9 reasons why it’s a good time to book profits in market

Rich valuations, a high probability of earnings disappointment, and a potential lack of marginal buyers are key reasons to book profits.

  • Money9
  • Publish Date - November 15, 2021 / 01:39 PM IST
9 reasons why it's a good time to book profits in market
Indian indices Delivering a US dollar price return of 147% since the March 2020 trough.

A slew of global brokerage firm UBS, Nomura, Morgan Stanley and Goldman Sachs over the past one month and the latest one to join the club is CLSA. Calling time on the 20-month rally in Indian equities during which the Nifty and the Sensex have more than doubled from the pandemic lows, the brokerage has lowered exposure to India within its Asia Pacific ex-Japan portfolio to 40% underweight.

“Concerns range from elevated energy and broader input price pressures applying downward pressure to margins, the current account balance and thus currency outlook, the withdrawal of RBI stimulus, and a lack of upside implied by Indian equities’ typical macro drivers. Rich valuations, a high probability of earnings disappointment, and a potential lack of marginal buyers add to our motivation to book profits on India,” stated a report released by CLSA.

High energy prices

India’s underperformance is associated with high energy prices. Oil, gas, and coal accounting for 29%, 7%, and 55% of the country’s primary energy needs, respectively. Thus, acutely high energy prices (as defined by the average of the real oil and real coal price in excess of US$100 in 2016 dollars) are typically consistent with the erosion of India’s external position, sustained episodes of Rupee weakness, and ultimately Indian equities’ underperformance of regional equities.

Soaring input costs

CLSA sees evidence of corporates struggling to pass swiftly rising input costs related to global energy price appreciation and pandemic-induced supply chain disruption on to end customers. The brokerage is of the opinion that it heralds the start of margin compression for India with important implications for the country’s relative profitability dynamics and, thus, relative asset-based multiples versus broader emerging markets.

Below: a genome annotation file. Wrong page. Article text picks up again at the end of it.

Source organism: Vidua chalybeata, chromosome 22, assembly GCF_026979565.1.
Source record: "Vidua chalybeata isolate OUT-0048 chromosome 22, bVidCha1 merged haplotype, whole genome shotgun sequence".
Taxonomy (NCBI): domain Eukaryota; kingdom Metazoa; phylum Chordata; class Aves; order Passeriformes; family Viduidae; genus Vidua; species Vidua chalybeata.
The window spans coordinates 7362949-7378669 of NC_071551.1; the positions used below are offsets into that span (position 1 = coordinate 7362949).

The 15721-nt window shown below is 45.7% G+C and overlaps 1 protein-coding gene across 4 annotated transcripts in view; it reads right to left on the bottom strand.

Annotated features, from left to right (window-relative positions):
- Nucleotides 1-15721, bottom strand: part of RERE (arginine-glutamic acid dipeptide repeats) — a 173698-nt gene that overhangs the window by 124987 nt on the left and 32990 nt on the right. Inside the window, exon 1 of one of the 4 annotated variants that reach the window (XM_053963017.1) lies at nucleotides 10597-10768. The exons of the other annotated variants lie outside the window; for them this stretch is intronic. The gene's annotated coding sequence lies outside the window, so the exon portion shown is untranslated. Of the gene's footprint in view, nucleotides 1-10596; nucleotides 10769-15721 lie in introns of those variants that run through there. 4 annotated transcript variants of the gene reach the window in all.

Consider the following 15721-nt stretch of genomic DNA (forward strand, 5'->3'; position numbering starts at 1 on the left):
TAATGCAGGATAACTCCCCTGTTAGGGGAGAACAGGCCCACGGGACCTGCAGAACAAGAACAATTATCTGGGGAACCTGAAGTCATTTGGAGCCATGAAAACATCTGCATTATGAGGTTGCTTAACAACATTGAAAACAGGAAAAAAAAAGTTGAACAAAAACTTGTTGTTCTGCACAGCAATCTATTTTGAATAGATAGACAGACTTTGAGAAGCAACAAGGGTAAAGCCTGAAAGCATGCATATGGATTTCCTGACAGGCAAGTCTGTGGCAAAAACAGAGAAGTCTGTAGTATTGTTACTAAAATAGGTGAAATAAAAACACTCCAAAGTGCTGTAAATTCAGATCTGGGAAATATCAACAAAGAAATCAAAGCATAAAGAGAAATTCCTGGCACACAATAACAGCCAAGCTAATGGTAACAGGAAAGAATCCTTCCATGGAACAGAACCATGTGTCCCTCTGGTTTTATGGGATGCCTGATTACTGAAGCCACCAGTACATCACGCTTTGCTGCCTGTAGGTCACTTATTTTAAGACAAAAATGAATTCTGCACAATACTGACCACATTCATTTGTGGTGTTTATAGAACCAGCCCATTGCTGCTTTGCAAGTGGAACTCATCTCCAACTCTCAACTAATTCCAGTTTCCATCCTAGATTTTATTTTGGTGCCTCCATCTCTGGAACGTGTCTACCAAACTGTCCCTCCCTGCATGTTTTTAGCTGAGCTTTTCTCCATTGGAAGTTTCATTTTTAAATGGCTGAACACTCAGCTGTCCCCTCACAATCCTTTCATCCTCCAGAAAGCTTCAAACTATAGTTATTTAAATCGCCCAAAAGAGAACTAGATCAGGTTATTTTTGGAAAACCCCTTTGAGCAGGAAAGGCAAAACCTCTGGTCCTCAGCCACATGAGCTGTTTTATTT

Withdrawal of stimulus programme

On 8 October, RBI Governor Shaktikanta Das announced the suspension of the central bank’s Government Securities Acquisition Programme (quantitative easing) while maintaining the benchmark repo rate at 4%.

CLSA economics team forecasts, Indian inflation will fade towards the RBI’s 4% medium-term target by end-FY2024 (March) from an uptick to 6.2% in March 2022, while they anticipate the first interest rate hike in April 2022 for a cumulative 50 basis points of tightening by March 2023.

Macro drivers suggest no upside

Four-fifths of MSCI India’s monthly US dollar price returns over the past two decades may be explained by the combination of monthly movements in India’s industrial production, M3 money supply, rupee exchange rate versus the US dollar and the headline US ISM survey. “Currently, this framework suggests a significant disconnect between the index level change warranted by momentum in these underlying variables and the actual index level to the tune of MSCI India appearing some 23% overbought,” noted the report.

Absence of fresh marginal buyers

According to CLSA in the 12 months from April 2020 through end-March 2021, net purchases of Indian equities by non-resident investors surged by US$38.4bn versus a cumulative US$8.7bn recorded in the five previous years. The demand for Indian equities has been primarily domestically driven this year, the pace of these purchases has also more recently begun to wane.

Furthermore, with the equity allocation on average among Indian domestic mutual funds already the highest among emerging market peers and the earnings yield to bond yield ratio at just 0.7x being the lowest since May 2008 leaving a questionable incentive for an extended episode of the current domestic equity euphoria.

Relative valuations are richer

Trading on a 31.6x cyclically adjusted P/E, India is currently at the most expensive earnings-based valuation since June 2008 at more than one standard deviation above its 18-year average of 22.6x. This contrasts with overall emerging markets trading on less than half India’s multiple at 14.7x, or cheap to its respective 24-year average of 16.6x.

Pressure on rupee

CLSA economics team forecasts, India’s basic balance of payments position will move back into deficit from March 2023 onwards with a March 2024 estimate of -0.8% of GDP (current account deficit of 2.5% of GDP and net foreign FDI inflows at 1.7% of GDP). CLSA is projecting a commensurate weakening in USDINR to 78.5 by March 2023 as the Federal Reserve leads the way on the removal of ultra-stimulative monetary policy.

Limited credit growth

Besides pressure on the rupee, CLSA forecasts loan growth in India to remain at or below the pace of nominal GDP for the medium-term as undercapitalised PSU banks continue to constrain Indian economic output as they struggle to meet the demand for credit extension.

Inferior value creation

CLSA notes that historically, sustained episodes of India’s equity outperformance of emerging markets have typically occurred with a backdrop of superior value creation (spread of ROE over COE) for India relative to the overall EM asset class. However, India’s value creation at 645 basis points is now 232 basis points inferior to that of the emerging market.

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